MLBPA director denies report about media access
MLB Players Association executive director Tony Clark’s tour of Spring Training camps to meet with membership took him to Lakeland on Tuesday for a meeting with Tigers players. As with previous stops around Florida, Clark followed by meeting with local media, which led to a question about an online report this week that he wants to close clubhouses to media access before games and limit postgame access to three players in an interview room.
Clark issued a lengthy and vehement denial.
“What was reported yesterday never came out of my mouth,” Clark said. “What I have said at every meeting we have had with respect to media is the following: If there is anybody who understands and respects the relationship between players and media, it is me. For those that have been around a long time, my relationship with the media has always been professional and above board, and I’ve always been available as a result. I understand, therefore, the relationship that exists, the responsibility that inherently exists between the players and the media, and I think I have an idea as to the level of integrity and responsibility the media should have in entering a locker room and having dialogue with players. Yesterday[‘s report], to me, was an example of all the things that concern me about the media and what’s offered publicly. The range of agitation, disappointment, anger and ire over what happened yesterday unfortunately pushed me further down the road of being concerned about the relationship between media and players. As I share with players to be educated on the issues, as I share with players the inherent responsibility they have with respect to the media, the idea that I would find myself in the middle of something like that is mind-boggling to me, particularly when having conversations with the media much like this … and I offer the same thing at each one. …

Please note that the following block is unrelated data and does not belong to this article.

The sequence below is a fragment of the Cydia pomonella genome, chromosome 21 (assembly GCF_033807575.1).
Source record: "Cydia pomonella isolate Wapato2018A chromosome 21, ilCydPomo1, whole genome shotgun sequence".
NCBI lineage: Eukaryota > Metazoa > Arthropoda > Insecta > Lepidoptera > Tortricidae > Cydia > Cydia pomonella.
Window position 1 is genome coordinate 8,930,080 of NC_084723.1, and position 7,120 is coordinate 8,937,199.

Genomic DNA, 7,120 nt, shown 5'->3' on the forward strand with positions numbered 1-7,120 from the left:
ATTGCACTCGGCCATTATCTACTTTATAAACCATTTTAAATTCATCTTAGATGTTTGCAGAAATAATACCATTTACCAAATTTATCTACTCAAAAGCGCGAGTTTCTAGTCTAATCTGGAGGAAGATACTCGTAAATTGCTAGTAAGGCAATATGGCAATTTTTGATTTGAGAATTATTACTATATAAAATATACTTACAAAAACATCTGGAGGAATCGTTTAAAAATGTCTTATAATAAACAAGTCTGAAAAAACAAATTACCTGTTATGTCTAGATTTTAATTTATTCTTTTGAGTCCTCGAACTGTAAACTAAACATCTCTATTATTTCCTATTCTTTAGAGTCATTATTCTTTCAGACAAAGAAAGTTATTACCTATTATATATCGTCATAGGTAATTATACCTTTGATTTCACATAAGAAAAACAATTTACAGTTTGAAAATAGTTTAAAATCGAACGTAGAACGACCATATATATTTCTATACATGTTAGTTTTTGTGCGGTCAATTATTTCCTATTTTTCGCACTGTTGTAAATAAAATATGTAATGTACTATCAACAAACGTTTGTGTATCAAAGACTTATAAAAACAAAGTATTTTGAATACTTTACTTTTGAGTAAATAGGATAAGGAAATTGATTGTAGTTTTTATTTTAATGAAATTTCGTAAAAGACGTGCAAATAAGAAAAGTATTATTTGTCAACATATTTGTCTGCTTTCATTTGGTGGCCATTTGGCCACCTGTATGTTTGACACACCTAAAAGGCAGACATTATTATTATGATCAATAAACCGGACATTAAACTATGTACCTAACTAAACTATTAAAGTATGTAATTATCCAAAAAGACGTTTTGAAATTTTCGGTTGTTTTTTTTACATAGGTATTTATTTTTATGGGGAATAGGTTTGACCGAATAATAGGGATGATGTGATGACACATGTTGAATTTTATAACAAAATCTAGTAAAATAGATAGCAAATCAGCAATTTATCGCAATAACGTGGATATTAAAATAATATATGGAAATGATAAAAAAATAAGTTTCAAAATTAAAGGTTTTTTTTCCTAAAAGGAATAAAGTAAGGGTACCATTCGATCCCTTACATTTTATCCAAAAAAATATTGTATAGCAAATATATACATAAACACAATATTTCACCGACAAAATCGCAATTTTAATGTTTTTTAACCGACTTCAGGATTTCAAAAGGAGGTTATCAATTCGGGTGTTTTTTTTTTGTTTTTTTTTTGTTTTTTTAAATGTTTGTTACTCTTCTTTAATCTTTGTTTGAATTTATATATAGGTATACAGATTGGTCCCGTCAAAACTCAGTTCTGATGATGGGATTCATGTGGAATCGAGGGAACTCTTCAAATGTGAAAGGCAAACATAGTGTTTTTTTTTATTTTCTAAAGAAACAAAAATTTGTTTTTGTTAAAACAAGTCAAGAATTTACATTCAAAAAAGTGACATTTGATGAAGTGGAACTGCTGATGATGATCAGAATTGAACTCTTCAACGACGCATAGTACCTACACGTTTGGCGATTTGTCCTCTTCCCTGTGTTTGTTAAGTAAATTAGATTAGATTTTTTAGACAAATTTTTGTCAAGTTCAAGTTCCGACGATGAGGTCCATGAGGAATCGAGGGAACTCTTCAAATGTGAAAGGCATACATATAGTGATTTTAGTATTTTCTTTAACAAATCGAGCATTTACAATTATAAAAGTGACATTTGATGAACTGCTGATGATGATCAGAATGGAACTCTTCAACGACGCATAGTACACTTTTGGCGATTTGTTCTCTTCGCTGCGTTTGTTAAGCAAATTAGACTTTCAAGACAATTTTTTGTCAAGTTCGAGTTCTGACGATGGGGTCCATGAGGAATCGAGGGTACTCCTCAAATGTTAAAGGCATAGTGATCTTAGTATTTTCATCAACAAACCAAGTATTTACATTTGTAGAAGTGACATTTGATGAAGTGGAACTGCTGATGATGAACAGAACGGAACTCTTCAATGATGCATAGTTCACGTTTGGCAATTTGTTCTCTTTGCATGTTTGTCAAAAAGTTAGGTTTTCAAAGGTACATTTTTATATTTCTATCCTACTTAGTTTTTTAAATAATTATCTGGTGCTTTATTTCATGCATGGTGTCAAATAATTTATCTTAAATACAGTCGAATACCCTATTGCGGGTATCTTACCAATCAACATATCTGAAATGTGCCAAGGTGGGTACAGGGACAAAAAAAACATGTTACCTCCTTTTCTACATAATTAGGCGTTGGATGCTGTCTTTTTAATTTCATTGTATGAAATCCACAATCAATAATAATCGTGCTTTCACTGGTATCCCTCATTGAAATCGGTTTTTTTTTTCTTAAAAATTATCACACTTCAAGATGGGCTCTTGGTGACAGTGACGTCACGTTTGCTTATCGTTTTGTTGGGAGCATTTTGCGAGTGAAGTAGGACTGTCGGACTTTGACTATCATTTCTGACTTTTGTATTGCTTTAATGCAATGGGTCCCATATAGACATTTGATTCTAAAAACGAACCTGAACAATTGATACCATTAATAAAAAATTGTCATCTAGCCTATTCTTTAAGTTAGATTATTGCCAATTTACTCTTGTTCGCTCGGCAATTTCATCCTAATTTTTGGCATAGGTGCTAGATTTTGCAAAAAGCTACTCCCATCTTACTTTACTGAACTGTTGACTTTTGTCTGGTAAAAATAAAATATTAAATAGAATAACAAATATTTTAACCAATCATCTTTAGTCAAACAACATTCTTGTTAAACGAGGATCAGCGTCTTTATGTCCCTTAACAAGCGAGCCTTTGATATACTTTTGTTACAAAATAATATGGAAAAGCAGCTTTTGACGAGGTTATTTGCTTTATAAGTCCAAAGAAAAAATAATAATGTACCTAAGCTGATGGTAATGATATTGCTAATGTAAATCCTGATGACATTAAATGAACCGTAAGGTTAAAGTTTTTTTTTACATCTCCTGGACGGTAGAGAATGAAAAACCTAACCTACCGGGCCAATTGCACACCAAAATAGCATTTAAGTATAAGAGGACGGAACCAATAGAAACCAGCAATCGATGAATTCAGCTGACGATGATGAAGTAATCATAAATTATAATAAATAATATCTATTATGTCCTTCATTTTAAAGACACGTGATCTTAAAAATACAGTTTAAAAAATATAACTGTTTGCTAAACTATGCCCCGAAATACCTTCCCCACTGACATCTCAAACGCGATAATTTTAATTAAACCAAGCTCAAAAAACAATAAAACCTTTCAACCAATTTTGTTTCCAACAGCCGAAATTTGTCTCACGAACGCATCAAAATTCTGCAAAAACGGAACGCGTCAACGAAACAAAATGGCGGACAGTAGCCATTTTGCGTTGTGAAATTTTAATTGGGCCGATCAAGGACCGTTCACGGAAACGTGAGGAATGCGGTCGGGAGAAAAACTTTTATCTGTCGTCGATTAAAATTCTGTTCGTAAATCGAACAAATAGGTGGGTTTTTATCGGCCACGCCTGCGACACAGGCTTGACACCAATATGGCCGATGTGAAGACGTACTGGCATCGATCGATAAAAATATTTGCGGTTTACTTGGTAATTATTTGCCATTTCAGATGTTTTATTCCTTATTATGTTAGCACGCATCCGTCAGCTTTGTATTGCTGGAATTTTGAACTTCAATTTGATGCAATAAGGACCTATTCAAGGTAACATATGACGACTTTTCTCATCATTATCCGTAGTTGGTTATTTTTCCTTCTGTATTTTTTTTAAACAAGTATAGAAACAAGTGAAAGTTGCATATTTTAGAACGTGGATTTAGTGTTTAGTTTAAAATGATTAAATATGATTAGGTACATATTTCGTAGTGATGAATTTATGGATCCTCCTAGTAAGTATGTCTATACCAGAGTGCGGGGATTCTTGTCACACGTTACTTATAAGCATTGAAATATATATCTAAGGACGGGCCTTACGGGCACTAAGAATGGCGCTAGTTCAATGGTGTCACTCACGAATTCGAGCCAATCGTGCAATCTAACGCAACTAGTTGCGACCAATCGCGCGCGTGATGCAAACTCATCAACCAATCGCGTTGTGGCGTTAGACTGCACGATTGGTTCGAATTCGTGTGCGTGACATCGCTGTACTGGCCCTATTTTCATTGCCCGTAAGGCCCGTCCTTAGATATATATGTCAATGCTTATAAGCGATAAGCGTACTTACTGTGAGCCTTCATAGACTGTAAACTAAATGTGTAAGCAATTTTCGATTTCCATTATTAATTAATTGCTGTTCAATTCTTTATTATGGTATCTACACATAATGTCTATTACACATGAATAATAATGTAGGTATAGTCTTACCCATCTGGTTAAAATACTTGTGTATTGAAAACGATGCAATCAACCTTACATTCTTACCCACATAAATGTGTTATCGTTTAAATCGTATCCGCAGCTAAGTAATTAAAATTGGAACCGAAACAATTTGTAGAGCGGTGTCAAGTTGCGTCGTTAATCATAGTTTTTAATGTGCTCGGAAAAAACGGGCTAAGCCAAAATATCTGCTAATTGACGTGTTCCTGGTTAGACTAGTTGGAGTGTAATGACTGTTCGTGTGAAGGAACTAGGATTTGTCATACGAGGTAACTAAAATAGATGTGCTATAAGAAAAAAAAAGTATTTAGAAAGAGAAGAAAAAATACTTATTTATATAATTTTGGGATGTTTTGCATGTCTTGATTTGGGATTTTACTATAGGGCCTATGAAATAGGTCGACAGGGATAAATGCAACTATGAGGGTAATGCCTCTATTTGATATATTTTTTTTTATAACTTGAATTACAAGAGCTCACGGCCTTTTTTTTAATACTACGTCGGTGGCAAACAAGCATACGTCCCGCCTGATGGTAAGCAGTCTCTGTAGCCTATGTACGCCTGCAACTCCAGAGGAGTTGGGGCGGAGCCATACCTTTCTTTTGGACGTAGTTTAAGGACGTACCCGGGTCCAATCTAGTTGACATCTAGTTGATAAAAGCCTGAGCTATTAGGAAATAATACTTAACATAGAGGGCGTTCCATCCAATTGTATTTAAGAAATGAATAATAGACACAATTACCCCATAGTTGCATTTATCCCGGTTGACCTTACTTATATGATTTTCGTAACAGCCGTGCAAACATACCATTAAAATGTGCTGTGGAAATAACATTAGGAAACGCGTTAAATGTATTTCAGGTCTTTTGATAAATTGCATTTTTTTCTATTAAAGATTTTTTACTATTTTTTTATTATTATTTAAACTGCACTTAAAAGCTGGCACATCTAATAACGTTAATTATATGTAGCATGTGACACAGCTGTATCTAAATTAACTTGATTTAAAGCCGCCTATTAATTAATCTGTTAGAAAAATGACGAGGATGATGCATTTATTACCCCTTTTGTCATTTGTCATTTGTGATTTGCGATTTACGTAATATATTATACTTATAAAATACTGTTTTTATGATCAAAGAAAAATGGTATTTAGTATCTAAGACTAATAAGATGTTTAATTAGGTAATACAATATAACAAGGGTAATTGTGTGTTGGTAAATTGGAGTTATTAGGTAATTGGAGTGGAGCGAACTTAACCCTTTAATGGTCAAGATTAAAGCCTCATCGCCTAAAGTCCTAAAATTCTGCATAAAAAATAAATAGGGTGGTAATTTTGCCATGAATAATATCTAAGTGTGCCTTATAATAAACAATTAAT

“The way that I found out was remarkable; I flip on the TV and I’m watching MLB Network, which is what I watch in the afternoon, only to have what was offered on there to lead the show as a news hit: ‘Can’t believe this is happening, but there seems to be a bigger issue in bargaining than we thought.’ Here I am thinking this is news, I’m going to be in the middle of this, maybe I should listen to what this issue is, only to find out that I’m shutting down all media access to the locker room both before and after the game, and I’m going to look to put in certain criteria with respect to who the media can talk to outside of the clubhouse after the game, all of which you haven’t seen in any other conversation because I have never said it.
“I understand the responsibility between the media and the players. I also understand and respect the access that currently exists. I do think there are things that we can collectively get better at, that help the media do their job and allow players to do ours. Some of those things may be related to credentialing in general. Some ballparks have huge areas. Some ballparks have small areas. But there really is no standard of credentialing. In addition to that, both processes on the front end with respect to the access and what’s provided, process-oriented on the front end, has some value to take a look at. We appreciate that on the front end and the back end, those are two different sessions, having a standard across the board in every clubhouse so that everybody appreciates that it’s not one standard here and then another standard over here, and then another standard over here. So having that dialogue has value. But I will also share with you that there are a lot of different items on the to-do list, and right now, media access is not that high on the agenda. It is a topic of conversation as it always is, but there are other topics of conversation that are ruling the room when we sit down with players. You can put that in as bold of print as you possibly can; that would be fantastic.”